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"I'm not surprised," he said of the verdicts. "I think the government had their do-over and they learned from their mistakes. It's hard to accept because I don't believe the gentlemen are guilty. These guys are the sweetest, clean-hearted people."

By 3 p.m. Monday, jurors had been sent back to the jury room to determine if Holy Land assets should be forfeited to the government because of several convictions on money laundering charges related to the case.

Opening statements at the Earle Cabell Federal Courthouse in downtown Dallas began Sept. 22. Over the past two months, prosecutors attempted to prove that five former charity organizers used Holy Land, once the largest Muslim charity in the U.S., to funnel an estimated $60 million to the militant group — most of it before 1995.

Hamas was designated as a terrorist organization by the U.S. in 1995, and the trial centered on the $12 million the government said Holy Land and supporters funneled to the group after that date.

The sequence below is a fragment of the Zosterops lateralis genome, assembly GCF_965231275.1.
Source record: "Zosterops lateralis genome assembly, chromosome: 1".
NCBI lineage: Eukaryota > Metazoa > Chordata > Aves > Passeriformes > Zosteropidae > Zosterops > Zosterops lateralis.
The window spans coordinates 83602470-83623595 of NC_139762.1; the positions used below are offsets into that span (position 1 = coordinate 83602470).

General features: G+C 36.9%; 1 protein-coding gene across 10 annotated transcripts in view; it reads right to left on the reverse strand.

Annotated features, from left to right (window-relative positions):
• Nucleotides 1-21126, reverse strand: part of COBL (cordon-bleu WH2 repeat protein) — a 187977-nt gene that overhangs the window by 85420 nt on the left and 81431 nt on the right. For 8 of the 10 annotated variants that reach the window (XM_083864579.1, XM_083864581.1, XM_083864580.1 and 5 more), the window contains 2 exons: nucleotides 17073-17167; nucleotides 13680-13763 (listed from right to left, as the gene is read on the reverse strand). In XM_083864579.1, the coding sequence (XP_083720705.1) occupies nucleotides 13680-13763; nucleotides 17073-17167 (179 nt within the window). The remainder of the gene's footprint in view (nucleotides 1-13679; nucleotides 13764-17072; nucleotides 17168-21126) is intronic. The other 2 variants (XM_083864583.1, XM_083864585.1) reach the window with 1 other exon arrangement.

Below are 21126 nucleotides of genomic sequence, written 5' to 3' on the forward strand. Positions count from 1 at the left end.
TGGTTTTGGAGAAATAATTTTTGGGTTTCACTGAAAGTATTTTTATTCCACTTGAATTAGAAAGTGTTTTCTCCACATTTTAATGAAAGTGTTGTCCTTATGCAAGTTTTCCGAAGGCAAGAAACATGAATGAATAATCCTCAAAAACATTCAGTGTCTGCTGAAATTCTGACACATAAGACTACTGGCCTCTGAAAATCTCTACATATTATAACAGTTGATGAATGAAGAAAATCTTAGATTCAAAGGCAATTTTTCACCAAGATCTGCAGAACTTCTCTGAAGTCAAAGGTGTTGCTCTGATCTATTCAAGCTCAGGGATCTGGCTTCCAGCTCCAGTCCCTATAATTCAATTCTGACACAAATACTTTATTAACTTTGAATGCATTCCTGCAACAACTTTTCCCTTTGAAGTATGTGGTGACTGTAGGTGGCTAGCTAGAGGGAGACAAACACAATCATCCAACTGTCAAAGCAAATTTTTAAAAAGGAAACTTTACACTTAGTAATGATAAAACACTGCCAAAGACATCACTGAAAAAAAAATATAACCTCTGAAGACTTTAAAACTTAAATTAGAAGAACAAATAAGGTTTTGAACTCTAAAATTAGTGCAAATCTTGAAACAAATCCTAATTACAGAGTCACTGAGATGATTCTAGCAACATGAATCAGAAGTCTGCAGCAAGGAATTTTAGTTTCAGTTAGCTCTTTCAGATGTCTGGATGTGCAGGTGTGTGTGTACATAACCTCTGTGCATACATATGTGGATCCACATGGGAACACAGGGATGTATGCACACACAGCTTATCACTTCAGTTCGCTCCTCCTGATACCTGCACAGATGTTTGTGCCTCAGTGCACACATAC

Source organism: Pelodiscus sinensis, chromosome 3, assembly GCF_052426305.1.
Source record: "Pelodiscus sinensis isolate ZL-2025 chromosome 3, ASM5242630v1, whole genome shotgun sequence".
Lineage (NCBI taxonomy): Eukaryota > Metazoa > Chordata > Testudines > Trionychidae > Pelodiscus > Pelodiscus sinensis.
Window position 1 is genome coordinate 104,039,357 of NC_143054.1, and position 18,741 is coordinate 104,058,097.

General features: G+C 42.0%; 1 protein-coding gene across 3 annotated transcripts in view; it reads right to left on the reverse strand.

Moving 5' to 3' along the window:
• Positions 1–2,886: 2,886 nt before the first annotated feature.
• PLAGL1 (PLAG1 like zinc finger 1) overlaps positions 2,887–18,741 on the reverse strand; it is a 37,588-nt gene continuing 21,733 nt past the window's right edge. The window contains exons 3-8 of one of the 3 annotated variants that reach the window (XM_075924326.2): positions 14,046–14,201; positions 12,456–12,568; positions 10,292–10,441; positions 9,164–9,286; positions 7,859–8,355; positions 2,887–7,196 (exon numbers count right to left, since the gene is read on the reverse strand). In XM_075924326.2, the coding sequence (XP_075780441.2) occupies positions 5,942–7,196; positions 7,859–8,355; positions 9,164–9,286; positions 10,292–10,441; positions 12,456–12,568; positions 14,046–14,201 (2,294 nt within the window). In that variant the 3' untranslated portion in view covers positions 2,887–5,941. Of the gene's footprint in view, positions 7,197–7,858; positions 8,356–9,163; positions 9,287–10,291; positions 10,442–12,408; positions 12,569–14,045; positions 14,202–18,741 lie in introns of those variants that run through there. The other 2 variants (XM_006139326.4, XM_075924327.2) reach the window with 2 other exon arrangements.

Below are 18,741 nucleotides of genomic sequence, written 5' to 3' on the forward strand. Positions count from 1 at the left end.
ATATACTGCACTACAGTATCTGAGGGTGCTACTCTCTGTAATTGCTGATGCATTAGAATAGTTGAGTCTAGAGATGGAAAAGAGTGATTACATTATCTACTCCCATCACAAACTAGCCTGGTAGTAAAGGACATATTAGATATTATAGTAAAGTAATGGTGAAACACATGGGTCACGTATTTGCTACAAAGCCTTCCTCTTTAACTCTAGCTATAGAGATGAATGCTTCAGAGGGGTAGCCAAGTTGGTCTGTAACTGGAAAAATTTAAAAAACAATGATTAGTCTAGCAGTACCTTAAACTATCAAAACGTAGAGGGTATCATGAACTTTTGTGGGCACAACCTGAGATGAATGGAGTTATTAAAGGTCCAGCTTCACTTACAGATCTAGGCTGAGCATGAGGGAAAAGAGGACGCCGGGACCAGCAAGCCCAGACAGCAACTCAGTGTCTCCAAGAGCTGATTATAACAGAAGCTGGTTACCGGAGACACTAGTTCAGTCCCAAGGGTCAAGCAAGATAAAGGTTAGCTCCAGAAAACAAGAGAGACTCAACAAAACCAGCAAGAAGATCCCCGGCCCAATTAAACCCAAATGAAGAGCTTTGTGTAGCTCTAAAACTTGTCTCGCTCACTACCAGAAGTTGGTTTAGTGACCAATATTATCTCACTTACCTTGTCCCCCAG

Defense attorneys argued that the foundation was a legitimate, non-political charity that helped distressed Palestinians under Israeli occupation. They accused the government of bending to Israeli pressure to prosecute the charity, and of relying on old evidence predating the 1995 designation.

Holy Land was formed in the late 1980s, and was shut down by U.S. government regulators in December 2001. The case was indicted in 2004.

Last year's trial of the same five defendants ended in a hung jury Oct. 22, 2007. Jurors deliberated for 19 days before they deadlocked.

Even before the verdicts were read, supporters on both side of the aisle were prepared to claim a moral victory.

Critics of the government case argued that even convictions would carry an asterisk noting that it took untold millions of taxpayer dollars, 15 years of investigation and two long, high-profile trials to finally convince a jury of the defendants' guilt.

"I suspect that they will be viewed much the same way that Mandela was viewed by the black South African population — as freedom fighters who have dedicated their lives to the liberation of Palestine," William Moffitt, the Virginia defense attorney who represented two former university professors, Abdelhaleem Ashqar and Sami Al-Arian, said before the Holy Land verdicts.

Mr. Ashqar and Mr. Al-Arian were acquitted in trials in Chicago and Florida on similar charges that they steered support to Palestinian terrorists.